Taken out of context, the sentence may seem vainly paradoxical. But it becomes clear when we recognize that in Adorno's time the word ''man'' was used by humanists to regard the individual in isolation from his or her social context. For Adorno, to be deprived of one's social context was precisely to suffer dehumanization. Thus, ''man'' is the ideology of dehumanization.
Intelligibility is not the enemy of reform and Ms Butler has demonstrated this in a piece that sets out to argue the opposite.
Marcuse is quoted (I'm embarrassed to admit I quite like some of his stuff, but not this bit) as follows:
Understanding what the critical intellectual has to say, Marcuse goes on, ''presupposes the collapse and invalidation of precisely that universe of discourse and behavior into which you want to translate it.''But this does not seem to be a presumption Ms Butler shares in practice, or else she would not have been writing, more or less intelligibly, in the New York Times - and nor does any other experience suggest it contains an ounce of truth. Anything built entirely on this invalid presumption will be equally invalid - Ms Butler's essay, for example.
I therefore recommend her piece most highly. It is always a pleasure to read a self-refuting argument.
UPDATE: One further point. Logical fallacies are something of a trademark of critical theory. One well known such fallacy is that of "begging the question":
Also Known as: Circular Reasoning, Reasoning in a Circle, Petitio Principii.Butler argues, channelling Marcuse, that her use of language "presupposes the collapse and invalidation of precisely that universe of discourse and behavior" the rest of us inhabit. But has this univese collapsed and become invalid? The case is not made, indeed no attempt is made to make it.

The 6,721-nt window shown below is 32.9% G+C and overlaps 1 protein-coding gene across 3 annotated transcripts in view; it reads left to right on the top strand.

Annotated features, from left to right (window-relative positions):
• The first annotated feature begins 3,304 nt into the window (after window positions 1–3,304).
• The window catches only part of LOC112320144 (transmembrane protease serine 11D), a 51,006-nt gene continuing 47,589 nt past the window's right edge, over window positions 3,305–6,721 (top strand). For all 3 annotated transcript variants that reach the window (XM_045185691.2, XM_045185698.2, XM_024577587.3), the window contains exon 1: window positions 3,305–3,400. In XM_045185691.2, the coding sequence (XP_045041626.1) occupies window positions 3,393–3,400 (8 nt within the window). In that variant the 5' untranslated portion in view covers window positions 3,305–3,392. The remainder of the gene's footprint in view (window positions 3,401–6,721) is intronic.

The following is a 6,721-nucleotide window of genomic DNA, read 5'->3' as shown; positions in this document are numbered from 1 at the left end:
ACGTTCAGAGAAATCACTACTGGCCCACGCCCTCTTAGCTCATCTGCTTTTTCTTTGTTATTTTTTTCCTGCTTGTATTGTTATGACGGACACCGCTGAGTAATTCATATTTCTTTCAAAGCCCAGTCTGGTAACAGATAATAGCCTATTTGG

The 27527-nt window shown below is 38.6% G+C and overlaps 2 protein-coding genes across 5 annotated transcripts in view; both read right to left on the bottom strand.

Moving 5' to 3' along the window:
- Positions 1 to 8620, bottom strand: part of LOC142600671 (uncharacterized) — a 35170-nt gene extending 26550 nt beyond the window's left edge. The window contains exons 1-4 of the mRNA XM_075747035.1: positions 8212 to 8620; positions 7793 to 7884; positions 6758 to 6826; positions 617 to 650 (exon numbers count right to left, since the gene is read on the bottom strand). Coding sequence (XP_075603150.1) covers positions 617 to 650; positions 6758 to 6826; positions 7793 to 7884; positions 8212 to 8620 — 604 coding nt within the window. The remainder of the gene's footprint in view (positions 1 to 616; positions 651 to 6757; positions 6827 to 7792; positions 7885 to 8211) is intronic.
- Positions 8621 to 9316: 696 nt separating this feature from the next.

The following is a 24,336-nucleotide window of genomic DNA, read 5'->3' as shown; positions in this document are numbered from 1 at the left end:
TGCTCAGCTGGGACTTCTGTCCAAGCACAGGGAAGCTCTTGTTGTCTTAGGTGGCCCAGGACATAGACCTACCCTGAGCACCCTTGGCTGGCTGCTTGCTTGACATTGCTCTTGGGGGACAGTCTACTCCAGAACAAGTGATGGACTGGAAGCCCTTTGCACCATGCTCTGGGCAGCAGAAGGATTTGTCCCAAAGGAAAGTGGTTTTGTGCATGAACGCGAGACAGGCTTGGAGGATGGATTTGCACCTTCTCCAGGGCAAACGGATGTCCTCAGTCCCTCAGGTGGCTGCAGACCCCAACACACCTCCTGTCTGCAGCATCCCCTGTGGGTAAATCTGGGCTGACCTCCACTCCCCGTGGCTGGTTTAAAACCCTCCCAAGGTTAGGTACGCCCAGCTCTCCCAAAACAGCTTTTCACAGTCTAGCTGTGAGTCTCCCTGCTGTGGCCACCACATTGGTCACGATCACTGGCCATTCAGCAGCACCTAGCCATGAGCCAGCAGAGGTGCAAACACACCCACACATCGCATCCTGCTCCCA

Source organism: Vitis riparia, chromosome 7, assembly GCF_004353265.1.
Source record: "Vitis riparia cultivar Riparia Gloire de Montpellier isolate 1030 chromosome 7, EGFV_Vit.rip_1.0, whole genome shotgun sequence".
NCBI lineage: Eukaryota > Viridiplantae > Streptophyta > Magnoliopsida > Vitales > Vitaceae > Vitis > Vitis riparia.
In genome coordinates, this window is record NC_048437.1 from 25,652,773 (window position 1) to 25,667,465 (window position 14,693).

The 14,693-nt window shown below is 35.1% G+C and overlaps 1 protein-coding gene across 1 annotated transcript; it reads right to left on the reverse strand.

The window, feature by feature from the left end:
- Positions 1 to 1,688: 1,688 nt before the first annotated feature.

Description of Begging the Question
Begging the Question is a fallacy in which the premises include the claim that the conclusion is true or (directly or indirectly) assume that the conclusion is true. This sort of "reasoning" typically has the following form.
1. Premises in which the truth of the conclusion is claimed or the truth of the conclusion is assumed (either directly or indirectly).
2. Claim C (the conclusion) is true.
This sort of "reasoning" is fallacious because simply assuming that the conclusion is true (directly or indirectly) in the premises does not constitute evidence for that conclusion. Obviously, simply assuming a claim is true does not serve as evidence for that claim. This is especially clear in particularly blatant cases: "X is true. The evidence for this claim is that X is true."
Some cases of question begging are fairly blatant, while others can be extremely subtle.
Butler's justification for her use of language during her day job is therefore a claim that even the very use of language chosen by critical theorists contains a logical fallacy, and this even before they attempt to make any actual (often fallacious in other terms) arguments.
This is a sort of meta-fallacy - a mechanism for wrapping fallacious arguments in a higher level fallacy, and as such possesses a distinct, if strange, grandeur.
*Use of the word "hegemony" is obligatory in this context. I can only apologise for not deploying it more than once.